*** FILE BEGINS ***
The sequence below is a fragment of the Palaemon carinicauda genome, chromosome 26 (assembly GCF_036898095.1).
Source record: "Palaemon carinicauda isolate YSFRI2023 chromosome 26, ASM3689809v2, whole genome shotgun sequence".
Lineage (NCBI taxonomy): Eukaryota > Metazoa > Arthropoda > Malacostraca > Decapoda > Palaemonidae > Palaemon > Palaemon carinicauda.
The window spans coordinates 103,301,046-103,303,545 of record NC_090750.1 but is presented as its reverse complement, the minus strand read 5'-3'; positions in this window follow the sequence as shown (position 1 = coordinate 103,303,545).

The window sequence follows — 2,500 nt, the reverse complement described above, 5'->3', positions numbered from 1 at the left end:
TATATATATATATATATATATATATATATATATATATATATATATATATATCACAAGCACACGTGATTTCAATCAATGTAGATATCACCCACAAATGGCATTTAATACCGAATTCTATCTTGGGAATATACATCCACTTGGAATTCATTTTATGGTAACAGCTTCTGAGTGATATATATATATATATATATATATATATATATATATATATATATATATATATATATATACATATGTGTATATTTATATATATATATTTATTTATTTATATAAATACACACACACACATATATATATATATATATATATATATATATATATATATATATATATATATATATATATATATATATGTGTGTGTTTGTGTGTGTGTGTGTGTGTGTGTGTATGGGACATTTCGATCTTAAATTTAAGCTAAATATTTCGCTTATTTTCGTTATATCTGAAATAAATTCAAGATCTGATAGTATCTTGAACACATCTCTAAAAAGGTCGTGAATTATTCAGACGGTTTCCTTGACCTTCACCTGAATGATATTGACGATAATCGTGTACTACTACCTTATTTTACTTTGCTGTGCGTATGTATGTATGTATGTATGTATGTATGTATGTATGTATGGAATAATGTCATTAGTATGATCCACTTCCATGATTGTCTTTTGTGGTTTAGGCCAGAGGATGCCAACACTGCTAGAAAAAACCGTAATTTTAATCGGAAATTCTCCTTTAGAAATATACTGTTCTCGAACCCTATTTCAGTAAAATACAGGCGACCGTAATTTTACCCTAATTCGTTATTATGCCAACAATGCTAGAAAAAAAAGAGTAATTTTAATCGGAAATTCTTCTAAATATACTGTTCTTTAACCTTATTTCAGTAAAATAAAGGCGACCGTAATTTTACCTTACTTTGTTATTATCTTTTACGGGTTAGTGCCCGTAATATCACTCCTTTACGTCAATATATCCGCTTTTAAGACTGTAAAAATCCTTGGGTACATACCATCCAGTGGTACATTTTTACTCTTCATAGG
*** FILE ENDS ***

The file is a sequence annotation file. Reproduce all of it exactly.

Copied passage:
The sequence below is a fragment of the Palaemon carinicauda genome, chromosome 26 (assembly GCF_036898095.1).
Source record: "Palaemon carinicauda isolate YSFRI2023 chromosome 26, ASM3689809v2, whole genome shotgun sequence".
Lineage (NCBI taxonomy): Eukaryota > Metazoa > Arthropoda > Malacostraca > Decapoda > Palaemonidae > Palaemon > Palaemon carinicauda.
The window spans coordinates 103,301,046-103,303,545 of record NC_090750.1 but is presented as its reverse complement, the minus strand read 5'-3'; positions in this window follow the sequence as shown (position 1 = coordinate 103,303,545).

The window sequence follows — 2,500 nt, the reverse complement described above, 5'->3', positions numbered from 1 at the left end:
TATATATATATATATATATATATATATATATATATATATATATATATATATCACAAGCACACGTGATTTCAATCAATGTAGATATCACCCACAAATGGCATTTAATACCGAATTCTATCTTGGGAATATACATCCACTTGGAATTCATTTTATGGTAACAGCTTCTGAGTGATATATATATATATATATATATATATATATATATATATATATATATATATATATATATACATATGTGTATATTTATATATATATATTTATTTATTTATATAAATACACACACACACATATATATATATATATATATATATATATATATATATATATATATATATATATATATATATATATATGTGTGTGTTTGTGTGTGTGTGTGTGTGTGTGTGTATGGGACATTTCGATCTTAAATTTAAGCTAAATATTTCGCTTATTTTCGTTATATCTGAAATAAATTCAAGATCTGATAGTATCTTGAACACATCTCTAAAAAGGTCGTGAATTATTCAGACGGTTTCCTTGACCTTCACCTGAATGATATTGACGATAATCGTGTACTACTACCTTATTTTACTTTGCTGTGCGTATGTATGTATGTATGTATGTATGTATGTATGTATGTATGGAATAATGTCATTAGTATGATCCACTTCCATGATTGTCTTTTGTGGTTTAGGCCAGAGGATGCCAACACTGCTAGAAAAAACCGTAATTTTAATCGGAAATTCTCCTTTAGAAATATACTGTTCTCGAACCCTATTTCAGTAAAATACAGGCGACCGTAATTTTACCCTAATTCGTTATTATGCCAACAATGCTAGAAAAAAAAGAGTAATTTTAATCGGAAATTCTTCTAAATATACTGTTCTTTAACCTTATTTCAGTAAAATAAAGGCGACCGTAATTTTACCTTACTTTGTTATTATCTTTTACGGGTTAGTGCCCGTAATATCACTCCTTTACGTCAATATATCCGCTTTTAAGACTGTAAAAATCCTTGGGTACATACCATCCAGTGGTACATTTTTACTCTTCATAGG